As October draws to a close and, here in the Northern Hemisphere, Autumn fills the air with smells of wood-smoke, roast chestnuts, wet leaves, our world of food undergoes a subtle shift too. Salads are replaced by soups, pulses and stews push lighter fare aside, chilled beer is usurped by red wine (and tea, of course); the harvest season ends with its various festivals celebrating and giving thanks – for crops, for grapes, for hops… – in time for Persephone’s period in hiding. .. Sorry, it’s an autumnal mood thing
Anyway, in keeping with that, and to bring together the close of the IATEFL Global Issues SIG’s Food Issues Month, ELTpics’ third birthday (I’ve just uploaded eltpic number 16,000!!), and this blog’s second, I’ve done the opposite of Persephone and come out of hiding. I’m very pleased to be able to welcome, as guest blogger, and old friend of mine whose name has become more and more familiar over the years. More Global, in fact…. Curiously, one of the first times I met Lindsay, we were dealing with a food issue – helping a hotel manager translate after a cranky English-speaking client had thrown a bowl of soup at a waitress! A fortuitous bowl, as it turned out, as Lindsay has been amongst the people I call ‘friends’ ever since. Lindsay is a prolific contributor to our profession, and has been for a number of years: involved in and fronting various successful adult coursebooks, participating in iT’s for Teachers, onestopenglish and a handful of resource books, Lindsay is now one of the people at the helm of The Round, which was a nominee for the prestigious 2013 ELTons awards. I leave you in his capable hands.
It’s interesting how sometimes the smallest thing can set off an idea that just won’t go away. In my case it was the following photo in eltpics, taken by Ann Loseva.
I have been moderating the IATEFL Global Issues SIG event on Food Issues. When I saw this image with the following title: Beans? Pills? Hallucination? I couldn’t stop thinking about food pills. I started doing some reading on it. Did you know that in the late 1800s food pills were once a dream of the early feminists? Food pills could therefore easily be a Food Issues lesson! A couple of days later, here is the result. Enjoy!
Lindsay Clandfield, October 2013
Food pills – a lesson idea inspired by eltpics for Food Issues Month.
Preparation: For this short activity you need the photo above, taken from eltpics (photo by Ann Loseva). You could also do the interesting background reading Meal-in-a-pill at the BBC.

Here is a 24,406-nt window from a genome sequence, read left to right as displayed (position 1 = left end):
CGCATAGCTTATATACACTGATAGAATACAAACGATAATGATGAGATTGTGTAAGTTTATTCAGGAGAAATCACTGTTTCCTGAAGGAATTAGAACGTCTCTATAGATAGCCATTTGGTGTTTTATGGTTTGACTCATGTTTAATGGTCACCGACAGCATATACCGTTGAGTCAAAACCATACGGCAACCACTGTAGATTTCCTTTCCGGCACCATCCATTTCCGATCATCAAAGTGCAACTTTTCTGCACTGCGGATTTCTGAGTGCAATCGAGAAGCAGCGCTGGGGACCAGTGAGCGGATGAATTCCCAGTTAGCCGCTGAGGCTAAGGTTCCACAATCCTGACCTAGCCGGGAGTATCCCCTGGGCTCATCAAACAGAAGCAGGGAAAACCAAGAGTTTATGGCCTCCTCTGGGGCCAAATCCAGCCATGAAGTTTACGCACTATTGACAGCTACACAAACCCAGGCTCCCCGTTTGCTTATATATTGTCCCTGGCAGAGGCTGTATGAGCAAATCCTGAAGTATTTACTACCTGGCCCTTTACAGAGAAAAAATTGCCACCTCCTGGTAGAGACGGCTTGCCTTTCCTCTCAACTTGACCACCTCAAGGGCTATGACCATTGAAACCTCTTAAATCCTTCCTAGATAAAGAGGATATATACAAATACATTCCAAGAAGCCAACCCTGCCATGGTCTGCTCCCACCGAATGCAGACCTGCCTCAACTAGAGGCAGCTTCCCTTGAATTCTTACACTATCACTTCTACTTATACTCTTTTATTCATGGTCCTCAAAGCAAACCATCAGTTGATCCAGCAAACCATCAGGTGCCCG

Optional preparation: Bring in a selection of dried beans or pills to be used as realia (see variation stage 4)
Level: B1 +
Tell learners you have a photo of an object that you want to show them. Before you do, explain that the object in question could be interpreted in different ways. Tell them you are going to suggest different interpretations of this object. Can they guess what it is?
Read the following sentences out. Emphasize that these are all interpretations of the SAME object.
It’s an object that liberates women from work in the kitchen.
It’s an object of a terrifying future world, where people don’t get any pleasure from eating.
It’s a solution for the world’s food crisis.
It’s a more efficient way of eating so you have more free time for other things.
It’s a dangerous object that has lots of chemicals in it.
An object that people use to control their eating, so they don’t eat so much.
Can learners guess what it is?
Show or project the photo and the list of interpretations. Put students in groups of three or four and ask them to choose one of the interpretations and give more reasons to support that interpretation. They should try and come up with at least three reasons. Allow around five minutes for this, then feedback as a group.
Explain that the concept of food pills is one that has been interpreted in all these different ways in science fiction and society. Ask the class which of the interpretations they think is most interesting/relevant/improbable.
If you like, you could assign the reading at this moment or as a follow up to the lesson.
Put students back into pairs and display the photo again. Give each pair one of the following questions (on a piece of paper).
Imagine these three pills contain all the taste and nutrients of an amazing three-course meal. Describe what that meal would be.
Imagine these three pills are medicine that could help people who have problems with food or eating. What would each pill do?
Imagine you work for a corporation that sells these “meals-in-pills”. What would your marketing strategy be? Identify the people who would most likely buy these pills, and the arguments you would use to sell them.
Imagine you live in a future where these pills are the way all humans consume food. What would be the causes of this situation? What would be the consequences? Think of three of each.
Variation: If you have brought pills or dried beans to class give each pair three of them. They can use them in their presentation in stage four.
Ask pairs to present their ideas to the rest of the class and feedback.
If you’d like to add a class-plan using ELTpics and working on Food Issues, as a way of extending the GISIG’s great idea, and to thank them, and Lindsay, for allowing us to participate, please send me a message via Twitter (@fionamau) or Facebook (you can find me via the ELTpics Facebook page).